Waste Management Engineer, Radio Active Material

Radio Active Waste Technician

Minimum B. Tech in Nuclear Physics

Not required

The tasks a Waste Management Engineer, Radio Active Material is expected to perform include:

Designing, implementing and testing systems and procedures to reduce the volume and dispose of nuclear waste materials and contaminated objects

Identifying objects contaminated by exposure to radiation, such as trash, workers' clothing, tools and equipment

Analyzing samples of sludge and liquid effluents resulting from the operation of nuclear reactors to determine the level of radioactivity in the substances

Analyzing samples to determine the potential for the retention of radioactivity, using radioactivity counters and chemical and electronic analyzers

Referring to state and federal regulations and technical manuals, to determine the disposal method recommended for the prevention of leakage or absorption of radioactive waste

Comparing the costs of transporting waste to designated nuclear waste disposal sites versus reducing the volume of waste and storing the waste on the plant site

Conferring with different people to discuss alternatives, to treat waste, and to choose the most suitable plan on the basis of safety, efficiency and cost-effectiveness

Designing and drawing plans for systems to reduce the volume of waste by solidification, compaction or incineration

Overseeing the construction, testing and implementation of waste disposal systems

Developing plans for the modification of operating procedures to reduce the volume and radioactive level of effluents

Writing manuals to instruct workers of changes in work procedures

Advising management on the selection of lands suitable for nuclear waste disposal 

In-depth knowledge of the safety measures to be followed around radioactive substances

Ability to control and prevent any kind of radioactive leak in the plant

Skilled in monitoring radiation levels

Ability to write technical reports in a structured manner 

In-depth knowledge of practices used to dispose of radioactive waste

Ability to handle the relevant tools and equipment for analyzing the radioactive waste

Knowledge of the relevant disciplines in chemical or physical sciences, nuclear, mining, or civil engineering, environmental or geosciences and their application to RWM in general and radioactive waste disposal in particular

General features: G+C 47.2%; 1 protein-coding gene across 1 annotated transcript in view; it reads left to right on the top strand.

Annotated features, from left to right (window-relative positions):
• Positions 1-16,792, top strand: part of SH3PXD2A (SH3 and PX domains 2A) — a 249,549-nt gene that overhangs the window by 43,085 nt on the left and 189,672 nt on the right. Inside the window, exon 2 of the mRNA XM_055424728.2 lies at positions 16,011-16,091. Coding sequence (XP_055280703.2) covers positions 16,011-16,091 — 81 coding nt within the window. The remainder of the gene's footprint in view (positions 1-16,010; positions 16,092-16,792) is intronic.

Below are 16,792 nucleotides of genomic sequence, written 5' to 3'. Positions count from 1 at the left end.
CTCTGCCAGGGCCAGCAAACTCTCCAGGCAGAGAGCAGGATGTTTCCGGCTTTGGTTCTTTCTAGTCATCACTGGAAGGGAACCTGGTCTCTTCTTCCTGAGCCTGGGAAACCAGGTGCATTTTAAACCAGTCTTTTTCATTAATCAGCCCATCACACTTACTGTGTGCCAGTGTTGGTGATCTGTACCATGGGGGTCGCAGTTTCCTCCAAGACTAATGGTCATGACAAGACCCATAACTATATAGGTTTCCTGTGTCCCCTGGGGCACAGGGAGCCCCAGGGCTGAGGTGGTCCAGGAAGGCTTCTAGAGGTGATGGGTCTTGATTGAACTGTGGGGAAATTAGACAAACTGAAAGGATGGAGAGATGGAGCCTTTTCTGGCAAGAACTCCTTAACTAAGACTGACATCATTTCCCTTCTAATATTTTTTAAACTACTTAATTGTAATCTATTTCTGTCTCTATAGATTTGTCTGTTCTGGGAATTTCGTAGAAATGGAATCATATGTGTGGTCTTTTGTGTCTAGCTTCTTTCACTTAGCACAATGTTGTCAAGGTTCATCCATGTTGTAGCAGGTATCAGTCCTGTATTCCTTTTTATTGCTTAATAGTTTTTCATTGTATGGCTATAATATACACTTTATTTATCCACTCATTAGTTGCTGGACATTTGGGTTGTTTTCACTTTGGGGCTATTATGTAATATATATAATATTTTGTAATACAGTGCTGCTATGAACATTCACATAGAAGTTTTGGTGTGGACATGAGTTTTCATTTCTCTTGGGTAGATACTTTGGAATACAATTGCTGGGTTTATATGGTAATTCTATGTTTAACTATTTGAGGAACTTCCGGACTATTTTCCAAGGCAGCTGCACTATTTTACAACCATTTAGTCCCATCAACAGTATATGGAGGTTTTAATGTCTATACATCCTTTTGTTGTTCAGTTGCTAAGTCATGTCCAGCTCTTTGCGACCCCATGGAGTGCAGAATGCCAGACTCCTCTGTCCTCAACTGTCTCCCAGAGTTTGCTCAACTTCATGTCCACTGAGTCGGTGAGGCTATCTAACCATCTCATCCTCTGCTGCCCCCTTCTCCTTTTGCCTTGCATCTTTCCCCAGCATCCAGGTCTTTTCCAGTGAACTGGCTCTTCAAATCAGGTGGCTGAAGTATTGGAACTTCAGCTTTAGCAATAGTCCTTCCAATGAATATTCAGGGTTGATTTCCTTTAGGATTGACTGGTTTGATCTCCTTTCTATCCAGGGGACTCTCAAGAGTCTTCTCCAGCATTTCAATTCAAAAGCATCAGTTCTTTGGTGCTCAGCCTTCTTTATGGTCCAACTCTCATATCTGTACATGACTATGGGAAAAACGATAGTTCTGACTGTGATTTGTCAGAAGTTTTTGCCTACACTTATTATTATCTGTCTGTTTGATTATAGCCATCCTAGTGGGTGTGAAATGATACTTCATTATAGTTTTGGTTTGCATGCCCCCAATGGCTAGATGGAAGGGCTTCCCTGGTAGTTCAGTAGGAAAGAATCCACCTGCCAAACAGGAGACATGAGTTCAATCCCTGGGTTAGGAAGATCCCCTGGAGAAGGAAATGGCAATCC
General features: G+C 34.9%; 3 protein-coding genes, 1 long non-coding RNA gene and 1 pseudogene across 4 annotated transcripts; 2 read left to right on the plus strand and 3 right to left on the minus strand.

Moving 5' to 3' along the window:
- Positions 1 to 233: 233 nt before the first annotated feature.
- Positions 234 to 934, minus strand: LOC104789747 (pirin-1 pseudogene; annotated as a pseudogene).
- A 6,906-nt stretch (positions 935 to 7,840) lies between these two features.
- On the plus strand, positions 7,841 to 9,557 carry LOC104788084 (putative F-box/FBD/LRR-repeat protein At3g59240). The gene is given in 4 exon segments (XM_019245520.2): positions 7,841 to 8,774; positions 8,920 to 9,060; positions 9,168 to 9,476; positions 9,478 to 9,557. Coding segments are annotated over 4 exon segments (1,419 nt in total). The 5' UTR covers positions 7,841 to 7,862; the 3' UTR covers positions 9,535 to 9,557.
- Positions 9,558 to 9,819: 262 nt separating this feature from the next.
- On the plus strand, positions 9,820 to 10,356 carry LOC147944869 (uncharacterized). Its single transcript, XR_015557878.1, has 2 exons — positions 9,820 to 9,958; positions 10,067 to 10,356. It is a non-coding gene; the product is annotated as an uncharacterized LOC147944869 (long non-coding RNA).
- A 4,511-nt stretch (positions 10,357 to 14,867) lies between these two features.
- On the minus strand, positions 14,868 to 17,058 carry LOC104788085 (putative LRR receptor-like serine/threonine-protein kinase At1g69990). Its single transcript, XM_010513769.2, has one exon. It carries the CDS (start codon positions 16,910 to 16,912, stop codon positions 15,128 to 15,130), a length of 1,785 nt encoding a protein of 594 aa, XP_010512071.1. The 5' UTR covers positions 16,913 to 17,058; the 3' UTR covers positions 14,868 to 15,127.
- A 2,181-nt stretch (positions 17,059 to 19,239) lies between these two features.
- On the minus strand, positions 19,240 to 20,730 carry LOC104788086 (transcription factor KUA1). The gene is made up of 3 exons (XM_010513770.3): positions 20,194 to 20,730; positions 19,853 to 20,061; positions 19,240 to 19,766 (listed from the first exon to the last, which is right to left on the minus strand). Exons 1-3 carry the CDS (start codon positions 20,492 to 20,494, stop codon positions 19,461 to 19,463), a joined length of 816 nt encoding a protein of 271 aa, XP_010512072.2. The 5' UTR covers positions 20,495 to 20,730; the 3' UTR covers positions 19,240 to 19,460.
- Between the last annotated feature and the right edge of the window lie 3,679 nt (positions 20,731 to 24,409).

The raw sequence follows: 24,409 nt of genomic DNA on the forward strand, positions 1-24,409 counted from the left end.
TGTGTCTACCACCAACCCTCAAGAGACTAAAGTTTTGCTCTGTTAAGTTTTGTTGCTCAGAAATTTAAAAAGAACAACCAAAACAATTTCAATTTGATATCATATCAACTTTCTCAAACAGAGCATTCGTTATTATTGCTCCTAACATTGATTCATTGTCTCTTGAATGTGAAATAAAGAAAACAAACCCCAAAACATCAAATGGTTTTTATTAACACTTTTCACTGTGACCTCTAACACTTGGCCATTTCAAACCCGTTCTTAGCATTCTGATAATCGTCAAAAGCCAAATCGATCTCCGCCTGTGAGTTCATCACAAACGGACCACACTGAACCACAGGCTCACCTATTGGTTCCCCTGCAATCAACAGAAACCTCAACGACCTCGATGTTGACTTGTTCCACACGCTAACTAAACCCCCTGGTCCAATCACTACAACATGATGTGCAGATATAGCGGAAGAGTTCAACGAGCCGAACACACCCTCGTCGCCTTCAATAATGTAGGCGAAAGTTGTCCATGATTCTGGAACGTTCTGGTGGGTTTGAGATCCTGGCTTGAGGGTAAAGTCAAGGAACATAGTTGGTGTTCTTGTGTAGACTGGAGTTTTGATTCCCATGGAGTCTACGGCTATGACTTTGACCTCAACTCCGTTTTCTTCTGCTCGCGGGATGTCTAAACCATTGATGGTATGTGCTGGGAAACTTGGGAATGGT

Knowledge of predisposal technologies and their interfaces to radioactive waste disposal

Familiar with state and federal guidelines regarding nuclear waste and contamination

Not Applicable

Good communication skills

Good interpersonal skills

Attention to detail


It is not a desk job

Need not handle a team

Local travelling is not a part of this job role

Part-time work and contractual jobs maybe available

Work from home option is not available

Working hours
Companies usually work for 5/6 days a week and 8/9 hours everyday. This may vary from company to company

Shift system maybe available

Is the job suitable for a candidate with special needs?

This job is considered hazardous or dangerous as per The Factories Act, 1948 (section 87)

For freshers - INR 16,000 to INR 39,000 per month

(These figures are indicative and subject to change)

Market Trend of the Power Industry in India

The Indian power sector is one of the most diversified in the world. Sources for power generation range from commercial ones such as coal, lignite, natural gas, oil, hydro and nuclear power to other viable non-conventional sources such as wind, solar and agriculture and domestic waste. The demand for electricity in the country has been growing at a rapid rate and is expected to grow further in the years to come. In order to meet the increasing requirement of electricity, a massive addition to the installed generating capacity in the country is required. As per the International Energy Agency (IEA) publication on World Energy Statistics 2013, India ranks 5th in electricity production and 110th in the per-capita consumption of electricity. The investment climate is positive in the power sector. Due to the policy of liberalization, the sector has witnessed higher investment flows than envisaged.

The Government of India has identified the power sector as a key sector of focus to promote sustained industrial growth. The government is targeting a capacity addition of around 89 GW under the 12th (2012?17) and around 100 GW under the 13th (2017?22) Five-Year Plan. The expected investment in the power sector during the 12th Plan (2012?17) is US$ 223.9 billion. This shows that in coming decades a boom can be expected in the sector with immense demand for trained professionals. Therefore, the career of a Waste Management Engineer, Radio Active Material has a bright future and opportunities are only going to rise in the coming years.

Nuclear power plants

Nuclear research centres

Cities and towns across India